And it is said that Kisily Pewish went to his mother and said, “Why do they treat me this way?” And his mother said, “Do not worry, these are not your people. Your people came from far away, but they were all killed.” She would not tell him where his village was.

So Kisily Pewish stopped hunting with the others. His uncle noticed this and asked his mother what she had told him. “I told him these were not his people,” she said, “that he is from the hot springs at Cupa.” When Kisily Pewish, who was secretly listening outside heard this he sprang up and said, “Ah, now I know where my home is, I must return there!” “No,” his mother said, “they will kill you like the others.” “No,” he said, “I must go there.” “Yes,” his uncle said, “he must.” “Then I will go, too,” his mother said. And so they left Soboba.

It is said they traveled over the mountains until they reached Wiatava, Lost Valley, just beyond the mountain from Cupa. Here Kisily Pewish made his camp and set his traps. But when he went out each morning there was no game. “I think someone is stealing my game,” he told his mother. “I saw tracks.” “Ah,” she said, “it must have been isil, the coyote.” “No,” he said, “its tracks were bigger, like the hand of a man!” “Oh!” his mother said. “That is hunwut, the bear, you must be careful, he will kill you, he will eat you.” “No,” Kisily Pewish said, “I must kill that bear!” “No!” his mother said, “he will kill you!” But Kisily Pewish said, “No, I must kill that bear.”

So it is said he followed the tracks to the bear’s den, and as he approached it, he bear leaped out at him and the two rolled on the ground. Then Kisily Pewish broke away and struck the bear with his club. Then the bear grabbed him again, and they rolled and rolled and rolled across the ground. Then Kisily Pewish broke away again and he struck the bear a great blow with his club and he was dead.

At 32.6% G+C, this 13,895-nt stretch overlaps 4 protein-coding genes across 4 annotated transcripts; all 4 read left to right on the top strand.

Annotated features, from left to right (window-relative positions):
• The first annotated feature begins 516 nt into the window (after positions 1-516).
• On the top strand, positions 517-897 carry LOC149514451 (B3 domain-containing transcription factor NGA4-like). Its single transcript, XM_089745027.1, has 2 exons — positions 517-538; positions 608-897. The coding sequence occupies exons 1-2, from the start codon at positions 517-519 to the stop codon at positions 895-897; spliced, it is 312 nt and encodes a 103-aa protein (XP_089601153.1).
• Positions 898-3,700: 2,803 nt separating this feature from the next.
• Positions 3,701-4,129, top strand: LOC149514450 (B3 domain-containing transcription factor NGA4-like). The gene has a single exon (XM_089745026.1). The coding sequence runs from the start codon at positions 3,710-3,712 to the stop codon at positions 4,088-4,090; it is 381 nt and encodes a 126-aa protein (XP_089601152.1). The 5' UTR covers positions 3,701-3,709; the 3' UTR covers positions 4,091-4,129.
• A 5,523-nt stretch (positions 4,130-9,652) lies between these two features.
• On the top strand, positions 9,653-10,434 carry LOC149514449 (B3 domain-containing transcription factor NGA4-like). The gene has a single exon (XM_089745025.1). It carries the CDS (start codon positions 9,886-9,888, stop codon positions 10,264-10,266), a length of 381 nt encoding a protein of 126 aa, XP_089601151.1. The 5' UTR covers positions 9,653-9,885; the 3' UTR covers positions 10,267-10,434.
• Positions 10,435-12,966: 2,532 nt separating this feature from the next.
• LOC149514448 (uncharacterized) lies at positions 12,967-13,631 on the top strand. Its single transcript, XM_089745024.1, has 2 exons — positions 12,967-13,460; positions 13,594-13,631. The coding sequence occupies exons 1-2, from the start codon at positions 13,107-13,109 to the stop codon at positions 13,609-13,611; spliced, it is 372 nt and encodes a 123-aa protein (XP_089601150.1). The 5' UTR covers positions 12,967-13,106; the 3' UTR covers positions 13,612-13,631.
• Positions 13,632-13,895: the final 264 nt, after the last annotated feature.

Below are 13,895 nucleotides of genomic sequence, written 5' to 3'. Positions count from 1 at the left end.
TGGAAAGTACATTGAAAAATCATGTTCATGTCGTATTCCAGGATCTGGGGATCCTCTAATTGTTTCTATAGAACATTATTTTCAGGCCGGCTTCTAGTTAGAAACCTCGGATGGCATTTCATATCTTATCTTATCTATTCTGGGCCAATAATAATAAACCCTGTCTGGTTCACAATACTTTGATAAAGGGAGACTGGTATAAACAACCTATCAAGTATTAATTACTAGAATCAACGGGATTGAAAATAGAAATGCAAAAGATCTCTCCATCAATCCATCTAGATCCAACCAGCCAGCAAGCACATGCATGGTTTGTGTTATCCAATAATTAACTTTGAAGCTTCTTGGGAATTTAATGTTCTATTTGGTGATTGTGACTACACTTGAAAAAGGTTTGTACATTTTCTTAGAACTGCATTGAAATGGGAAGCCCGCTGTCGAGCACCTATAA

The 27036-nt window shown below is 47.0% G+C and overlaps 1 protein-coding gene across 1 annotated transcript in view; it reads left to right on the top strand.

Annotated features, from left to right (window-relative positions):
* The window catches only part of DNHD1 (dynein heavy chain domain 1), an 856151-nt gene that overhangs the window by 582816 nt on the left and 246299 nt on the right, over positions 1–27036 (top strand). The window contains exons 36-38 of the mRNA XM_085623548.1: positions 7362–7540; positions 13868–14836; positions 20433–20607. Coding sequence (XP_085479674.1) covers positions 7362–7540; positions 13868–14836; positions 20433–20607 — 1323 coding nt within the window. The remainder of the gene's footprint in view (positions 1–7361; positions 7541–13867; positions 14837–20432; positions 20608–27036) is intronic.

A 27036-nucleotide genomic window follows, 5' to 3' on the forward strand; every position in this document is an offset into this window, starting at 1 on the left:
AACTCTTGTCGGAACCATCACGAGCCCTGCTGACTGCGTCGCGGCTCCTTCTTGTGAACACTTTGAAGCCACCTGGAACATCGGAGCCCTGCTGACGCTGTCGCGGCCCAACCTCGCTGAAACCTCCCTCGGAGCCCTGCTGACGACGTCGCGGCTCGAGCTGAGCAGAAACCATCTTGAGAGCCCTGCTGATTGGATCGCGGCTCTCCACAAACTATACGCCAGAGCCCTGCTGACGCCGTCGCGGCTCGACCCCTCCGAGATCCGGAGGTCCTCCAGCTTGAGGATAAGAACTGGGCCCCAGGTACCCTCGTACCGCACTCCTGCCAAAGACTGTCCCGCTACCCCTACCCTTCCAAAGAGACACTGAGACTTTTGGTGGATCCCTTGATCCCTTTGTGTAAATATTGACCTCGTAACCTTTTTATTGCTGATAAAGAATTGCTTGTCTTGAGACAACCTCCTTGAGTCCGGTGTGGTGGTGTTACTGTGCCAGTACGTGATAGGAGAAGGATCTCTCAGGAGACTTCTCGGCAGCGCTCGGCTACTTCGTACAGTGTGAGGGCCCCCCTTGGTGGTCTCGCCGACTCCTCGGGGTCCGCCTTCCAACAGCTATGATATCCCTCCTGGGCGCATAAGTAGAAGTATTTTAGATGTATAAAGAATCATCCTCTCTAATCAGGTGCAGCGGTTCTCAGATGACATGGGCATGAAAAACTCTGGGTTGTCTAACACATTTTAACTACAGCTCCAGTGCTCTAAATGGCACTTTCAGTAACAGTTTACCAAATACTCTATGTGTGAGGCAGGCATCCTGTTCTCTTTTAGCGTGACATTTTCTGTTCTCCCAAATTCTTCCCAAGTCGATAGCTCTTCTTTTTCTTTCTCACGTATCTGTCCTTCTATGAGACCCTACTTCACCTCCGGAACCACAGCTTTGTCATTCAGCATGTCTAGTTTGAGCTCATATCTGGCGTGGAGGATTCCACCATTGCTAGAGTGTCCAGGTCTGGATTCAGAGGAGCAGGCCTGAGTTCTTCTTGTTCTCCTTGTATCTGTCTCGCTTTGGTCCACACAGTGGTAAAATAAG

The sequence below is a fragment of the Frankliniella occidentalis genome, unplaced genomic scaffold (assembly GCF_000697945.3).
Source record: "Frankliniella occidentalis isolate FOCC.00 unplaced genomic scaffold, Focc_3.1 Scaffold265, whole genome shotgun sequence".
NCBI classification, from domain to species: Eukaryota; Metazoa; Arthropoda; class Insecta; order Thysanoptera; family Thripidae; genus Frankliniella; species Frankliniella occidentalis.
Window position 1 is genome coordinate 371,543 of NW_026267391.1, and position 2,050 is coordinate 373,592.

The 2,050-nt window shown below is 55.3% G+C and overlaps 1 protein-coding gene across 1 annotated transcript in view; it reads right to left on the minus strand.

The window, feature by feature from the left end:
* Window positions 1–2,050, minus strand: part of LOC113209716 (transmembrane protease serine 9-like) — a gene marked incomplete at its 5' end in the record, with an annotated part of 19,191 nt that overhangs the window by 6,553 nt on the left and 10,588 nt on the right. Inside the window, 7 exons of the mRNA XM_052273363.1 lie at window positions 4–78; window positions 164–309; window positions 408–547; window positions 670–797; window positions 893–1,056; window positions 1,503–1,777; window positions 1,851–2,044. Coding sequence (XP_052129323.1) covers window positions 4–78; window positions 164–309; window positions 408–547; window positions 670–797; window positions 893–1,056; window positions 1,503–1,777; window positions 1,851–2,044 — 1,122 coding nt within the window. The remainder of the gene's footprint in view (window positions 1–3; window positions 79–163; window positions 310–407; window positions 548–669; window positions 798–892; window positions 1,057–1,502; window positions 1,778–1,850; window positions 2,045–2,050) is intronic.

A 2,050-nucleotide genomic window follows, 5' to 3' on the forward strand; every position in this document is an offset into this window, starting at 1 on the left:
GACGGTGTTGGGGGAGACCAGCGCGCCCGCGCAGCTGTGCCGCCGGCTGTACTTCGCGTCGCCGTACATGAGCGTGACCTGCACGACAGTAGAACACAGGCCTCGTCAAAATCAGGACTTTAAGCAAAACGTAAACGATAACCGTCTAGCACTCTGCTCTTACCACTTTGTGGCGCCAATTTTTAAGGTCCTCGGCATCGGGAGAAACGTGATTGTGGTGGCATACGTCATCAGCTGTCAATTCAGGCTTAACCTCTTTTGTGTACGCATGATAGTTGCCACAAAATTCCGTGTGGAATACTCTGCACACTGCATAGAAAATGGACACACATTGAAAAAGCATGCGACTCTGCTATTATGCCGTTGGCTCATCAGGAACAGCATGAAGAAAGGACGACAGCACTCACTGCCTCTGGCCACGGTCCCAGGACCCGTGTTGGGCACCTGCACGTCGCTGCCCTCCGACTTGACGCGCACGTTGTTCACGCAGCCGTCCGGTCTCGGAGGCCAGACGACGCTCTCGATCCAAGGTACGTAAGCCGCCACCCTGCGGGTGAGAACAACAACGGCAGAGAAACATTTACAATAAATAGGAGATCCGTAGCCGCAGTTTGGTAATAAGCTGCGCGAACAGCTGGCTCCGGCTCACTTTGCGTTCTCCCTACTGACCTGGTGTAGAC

Kisily Pewish took the bear back to his mother and said, “Here is food for you.” “No,” she said, “I cannot eat this, this is for the nu’utvum, the chiefs, in the wamkish.” So Kisily Pewish cut the hide from that bear, and sewed the skin back together. Then he gathered the sweetest grasses from the meadow and stuffed the skin, and when he breathed into the bear, it is said, that bear came back to life. And because Kisily Pewish had given the bear back his life, he became his friend.

“Now I am ready to go back to my home,” he said.

They left Wiatava and traveled over Su’ish Peki, Rabbit’s House Mountain, to Cupa, and there, a little ways from the hot springs Kisily Pewish built his home.

And that night, it is said, his mother slipped away and went to the Southerner’s village. “He has come back,” she said. “Then we will kill him,” the warriors said. “No,” she said, “he has a bear, he will kill you.”

But the Southerners didn’t believe her. They went to Kisily Pewish’s home and asked him to go hunting with them. And when they came back they asked him to see his bear, but he would not show it to them, so they did not believe he had a bear.